By Elliot Orth
Why code reviews are needed and how they save time
Agile teams operate on the principle of self-organization, and the skill sets of different team members may overlap. This is partly achieved through code review. By performing code reviews, developers become familiar with the codebase and learn how to deal with new technologies and techniques that help develop their skills.
When a developer completes a task, another developer analyzes the resulting code, taking into account the following questions.
- Are there obvious logical errors in the code?
- Is the code fully usable for all the use cases described in the code requirements?
- Do the new automated tests cover the added code sufficiently? Do existing automated tests need to be rewritten to accommodate code changes?
- Does the code meet the requirements of the existing design guidelines?
Code reviews should be part of the team’s existing workflow. For example, if it’s customary for a team to create task branches, code review should begin after all the code has been written, automated tests have been run, and passed, but before the code is merged into the upstream branch. Then the person checking the code will be able to pay attention to those sections of the code that did not fall into the field of view of automation, and errors in the code will not fall into the main development branch.
How does an agile team benefit from code reviews?
Code review is useful for any team, no matter what development methodology they follow. For agile teams, it is especially useful because it helps to distribute work among different employees. No team member is the only expert on a particular piece of the codebase. Simply put, code reviews are a tool for sharing knowledge about the codebase among all team members.
Code Review Promotes Knowledge Sharing
At the heart of all Agile teams is unprecedented freedom of action, since all team members can take work from the backlog and perform it. As a result, teams storm into new work with great enthusiasm because the tasks are independent of each other. Generalists can work both on the client-side and the server-side.
Code review allows you to take breaks during work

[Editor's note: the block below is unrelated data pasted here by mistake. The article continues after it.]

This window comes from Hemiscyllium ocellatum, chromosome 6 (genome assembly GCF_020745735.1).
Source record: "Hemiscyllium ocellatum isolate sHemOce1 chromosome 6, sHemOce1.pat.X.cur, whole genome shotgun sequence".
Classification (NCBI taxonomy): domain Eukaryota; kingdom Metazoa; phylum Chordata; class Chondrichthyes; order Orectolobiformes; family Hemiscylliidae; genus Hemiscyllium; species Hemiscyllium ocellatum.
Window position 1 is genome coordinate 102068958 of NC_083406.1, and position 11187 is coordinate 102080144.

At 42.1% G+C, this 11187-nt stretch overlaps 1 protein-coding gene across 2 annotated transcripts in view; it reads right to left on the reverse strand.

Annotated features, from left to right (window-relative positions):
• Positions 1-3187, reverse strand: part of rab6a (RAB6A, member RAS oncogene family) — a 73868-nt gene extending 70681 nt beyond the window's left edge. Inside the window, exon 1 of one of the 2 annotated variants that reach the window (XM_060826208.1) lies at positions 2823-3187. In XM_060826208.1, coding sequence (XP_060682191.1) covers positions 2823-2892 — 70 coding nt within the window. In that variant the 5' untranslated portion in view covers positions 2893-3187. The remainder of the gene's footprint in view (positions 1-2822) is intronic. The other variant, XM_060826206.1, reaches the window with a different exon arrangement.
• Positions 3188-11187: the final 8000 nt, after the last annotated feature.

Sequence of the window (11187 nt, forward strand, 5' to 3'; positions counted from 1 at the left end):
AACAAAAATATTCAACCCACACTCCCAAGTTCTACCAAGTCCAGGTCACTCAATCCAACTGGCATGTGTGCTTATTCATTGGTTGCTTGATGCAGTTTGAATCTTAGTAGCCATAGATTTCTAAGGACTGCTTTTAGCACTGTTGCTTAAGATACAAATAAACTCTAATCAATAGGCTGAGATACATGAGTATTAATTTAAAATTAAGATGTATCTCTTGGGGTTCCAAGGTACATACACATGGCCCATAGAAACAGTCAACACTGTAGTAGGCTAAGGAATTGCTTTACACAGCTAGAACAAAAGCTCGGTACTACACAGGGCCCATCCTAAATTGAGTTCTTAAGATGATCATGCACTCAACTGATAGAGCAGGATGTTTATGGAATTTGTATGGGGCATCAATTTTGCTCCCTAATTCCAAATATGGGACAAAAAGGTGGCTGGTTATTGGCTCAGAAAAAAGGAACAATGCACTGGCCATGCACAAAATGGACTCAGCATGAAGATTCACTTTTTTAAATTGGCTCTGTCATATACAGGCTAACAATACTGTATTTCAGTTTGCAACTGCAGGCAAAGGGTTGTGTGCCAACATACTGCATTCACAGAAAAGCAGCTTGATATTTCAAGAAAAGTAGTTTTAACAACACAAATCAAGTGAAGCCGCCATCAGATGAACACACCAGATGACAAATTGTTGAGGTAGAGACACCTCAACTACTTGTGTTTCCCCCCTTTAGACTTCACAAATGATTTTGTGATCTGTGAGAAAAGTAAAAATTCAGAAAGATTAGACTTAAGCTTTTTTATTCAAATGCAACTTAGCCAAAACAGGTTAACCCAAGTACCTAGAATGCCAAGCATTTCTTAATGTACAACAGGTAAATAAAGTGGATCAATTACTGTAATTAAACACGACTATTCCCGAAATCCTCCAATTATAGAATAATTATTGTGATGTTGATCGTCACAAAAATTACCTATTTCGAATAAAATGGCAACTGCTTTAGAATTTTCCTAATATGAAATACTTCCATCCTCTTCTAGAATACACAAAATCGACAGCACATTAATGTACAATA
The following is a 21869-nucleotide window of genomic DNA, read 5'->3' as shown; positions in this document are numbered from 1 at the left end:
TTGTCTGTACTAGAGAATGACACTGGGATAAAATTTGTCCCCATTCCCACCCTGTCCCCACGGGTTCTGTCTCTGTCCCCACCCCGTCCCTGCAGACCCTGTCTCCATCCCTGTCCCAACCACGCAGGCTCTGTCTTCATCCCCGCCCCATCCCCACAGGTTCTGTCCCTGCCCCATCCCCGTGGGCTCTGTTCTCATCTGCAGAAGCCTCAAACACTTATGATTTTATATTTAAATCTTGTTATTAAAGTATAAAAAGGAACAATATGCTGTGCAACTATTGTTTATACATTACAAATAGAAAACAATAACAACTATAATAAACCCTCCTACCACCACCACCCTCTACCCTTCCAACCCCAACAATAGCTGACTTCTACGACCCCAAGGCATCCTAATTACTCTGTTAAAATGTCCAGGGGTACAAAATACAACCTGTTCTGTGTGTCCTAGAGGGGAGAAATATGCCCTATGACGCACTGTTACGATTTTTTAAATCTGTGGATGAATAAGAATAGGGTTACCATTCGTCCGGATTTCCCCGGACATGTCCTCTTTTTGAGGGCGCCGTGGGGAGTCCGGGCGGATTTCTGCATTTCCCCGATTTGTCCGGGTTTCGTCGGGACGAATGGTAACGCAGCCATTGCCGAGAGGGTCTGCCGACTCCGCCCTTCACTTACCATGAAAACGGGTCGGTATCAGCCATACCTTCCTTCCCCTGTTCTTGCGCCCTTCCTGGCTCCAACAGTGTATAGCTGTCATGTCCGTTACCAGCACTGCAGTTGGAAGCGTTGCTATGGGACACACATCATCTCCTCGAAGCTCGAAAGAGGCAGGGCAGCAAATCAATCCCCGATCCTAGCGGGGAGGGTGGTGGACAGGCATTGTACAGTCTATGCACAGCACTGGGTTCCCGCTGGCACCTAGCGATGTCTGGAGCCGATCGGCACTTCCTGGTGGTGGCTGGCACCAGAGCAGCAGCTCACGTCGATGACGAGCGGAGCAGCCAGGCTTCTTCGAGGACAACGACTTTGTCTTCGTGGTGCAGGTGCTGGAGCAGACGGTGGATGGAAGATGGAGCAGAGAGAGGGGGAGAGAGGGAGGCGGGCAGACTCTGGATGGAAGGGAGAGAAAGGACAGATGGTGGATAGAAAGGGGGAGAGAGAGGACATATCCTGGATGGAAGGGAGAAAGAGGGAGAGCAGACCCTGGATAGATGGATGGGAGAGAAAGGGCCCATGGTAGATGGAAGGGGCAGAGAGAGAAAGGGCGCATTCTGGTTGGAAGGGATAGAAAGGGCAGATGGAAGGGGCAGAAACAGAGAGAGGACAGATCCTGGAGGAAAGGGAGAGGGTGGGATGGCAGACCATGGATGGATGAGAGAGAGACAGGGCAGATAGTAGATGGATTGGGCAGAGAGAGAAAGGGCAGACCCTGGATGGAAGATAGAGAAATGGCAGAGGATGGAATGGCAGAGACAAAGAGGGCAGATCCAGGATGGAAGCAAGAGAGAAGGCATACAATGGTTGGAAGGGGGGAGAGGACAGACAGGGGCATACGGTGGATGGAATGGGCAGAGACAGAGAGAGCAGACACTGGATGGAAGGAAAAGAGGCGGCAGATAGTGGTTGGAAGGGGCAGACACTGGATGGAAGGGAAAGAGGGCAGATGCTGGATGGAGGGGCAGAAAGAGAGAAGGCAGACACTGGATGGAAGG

No one wants to be the only person who can answer all questions about a piece of code. Also, no one is tempted to have to deal with a critical piece of code that someone else wrote, especially during an emergency in the production environment. Code reviews promote knowledge sharing across the team, so anyone can pick up the baton and move on. But the main benefit lies elsewhere: if more than one developer is involved in critical tasks, it means that all participants in the process can take breaks from work. If you feel like you’re being held hostage by source control, checking your code is a great way to find freedom. So you can go on a long-awaited vacation or devote time to another component of the product.
Code reviews enable the training of new specialists
Another distinguishing feature of agile is that when new members join the team, more experienced people become mentors. During code reviews, they discuss the codebase. Often, knowledge is hidden in the code that is unknown to the team. During the check, they are found. Beginners bring their fresh eyes and notice ugly, overlooked due to lack of time fragments of the codebase that need to be revisited. As you can see, through code review, new useful information is framed by existing knowledge.
Check before amalgamation
Mandatory review of the code before it is merged into the upstream branch ensures that unverified code does not enter the production environment. This means that controversial architectural decisions made at 2:00 a.m. and mistakes that an intern makes in using a design pattern will be caught before they can have long-term (and unfortunate) consequences for the application.